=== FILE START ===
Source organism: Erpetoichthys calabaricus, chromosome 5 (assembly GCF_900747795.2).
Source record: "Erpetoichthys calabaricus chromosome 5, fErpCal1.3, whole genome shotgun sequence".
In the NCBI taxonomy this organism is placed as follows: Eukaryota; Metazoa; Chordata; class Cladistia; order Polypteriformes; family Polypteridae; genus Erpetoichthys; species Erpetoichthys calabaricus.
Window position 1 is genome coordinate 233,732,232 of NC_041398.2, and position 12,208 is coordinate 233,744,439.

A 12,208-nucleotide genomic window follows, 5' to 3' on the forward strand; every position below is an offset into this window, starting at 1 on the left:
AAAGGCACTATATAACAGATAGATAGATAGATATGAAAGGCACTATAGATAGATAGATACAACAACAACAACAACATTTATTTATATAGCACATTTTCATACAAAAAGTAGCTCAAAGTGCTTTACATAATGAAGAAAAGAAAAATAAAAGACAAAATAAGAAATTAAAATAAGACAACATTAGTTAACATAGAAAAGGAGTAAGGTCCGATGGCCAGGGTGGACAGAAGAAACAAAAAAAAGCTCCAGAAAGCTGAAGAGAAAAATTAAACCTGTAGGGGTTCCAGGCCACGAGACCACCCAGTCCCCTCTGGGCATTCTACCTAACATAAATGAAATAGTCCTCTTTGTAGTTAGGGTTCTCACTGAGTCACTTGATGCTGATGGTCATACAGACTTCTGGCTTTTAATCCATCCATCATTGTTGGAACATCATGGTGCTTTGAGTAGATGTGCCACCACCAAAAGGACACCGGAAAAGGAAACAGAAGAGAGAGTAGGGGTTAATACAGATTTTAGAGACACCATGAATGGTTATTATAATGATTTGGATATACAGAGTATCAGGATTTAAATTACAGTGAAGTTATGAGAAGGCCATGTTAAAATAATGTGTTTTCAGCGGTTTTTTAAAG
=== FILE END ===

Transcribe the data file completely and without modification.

Source organism: Erpetoichthys calabaricus, chromosome 5 (assembly GCF_900747795.2).
Source record: "Erpetoichthys calabaricus chromosome 5, fErpCal1.3, whole genome shotgun sequence".
In the NCBI taxonomy this organism is placed as follows: Eukaryota; Metazoa; Chordata; class Cladistia; order Polypteriformes; family Polypteridae; genus Erpetoichthys; species Erpetoichthys calabaricus.
Window position 1 is genome coordinate 233,732,232 of NC_041398.2, and position 12,208 is coordinate 233,744,439.

A 12,208-nucleotide genomic window follows, 5' to 3' on the forward strand; every position below is an offset into this window, starting at 1 on the left:
AAAGGCACTATATAACAGATAGATAGATAGATATGAAAGGCACTATAGATAGATAGATACAACAACAACAACAACATTTATTTATATAGCACATTTTCATACAAAAAGTAGCTCAAAGTGCTTTACATAATGAAGAAAAGAAAAATAAAAGACAAAATAAGAAATTAAAATAAGACAACATTAGTTAACATAGAAAAGGAGTAAGGTCCGATGGCCAGGGTGGACAGAAGAAACAAAAAAAAGCTCCAGAAAGCTGAAGAGAAAAATTAAACCTGTAGGGGTTCCAGGCCACGAGACCACCCAGTCCCCTCTGGGCATTCTACCTAACATAAATGAAATAGTCCTCTTTGTAGTTAGGGTTCTCACTGAGTCACTTGATGCTGATGGTCATACAGACTTCTGGCTTTTAATCCATCCATCATTGTTGGAACATCATGGTGCTTTGAGTAGATGTGCCACCACCAAAAGGACACCGGAAAAGGAAACAGAAGAGAGAGTAGGGGTTAATACAGATTTTAGAGACACCATGAATGGTTATTATAATGATTTGGATATACAGAGTATCAGGATTTAAATTACAGTGAAGTTATGAGAAGGCCATGTTAAAATAATGTGTTTTCAGCGGTTTTTTAAAG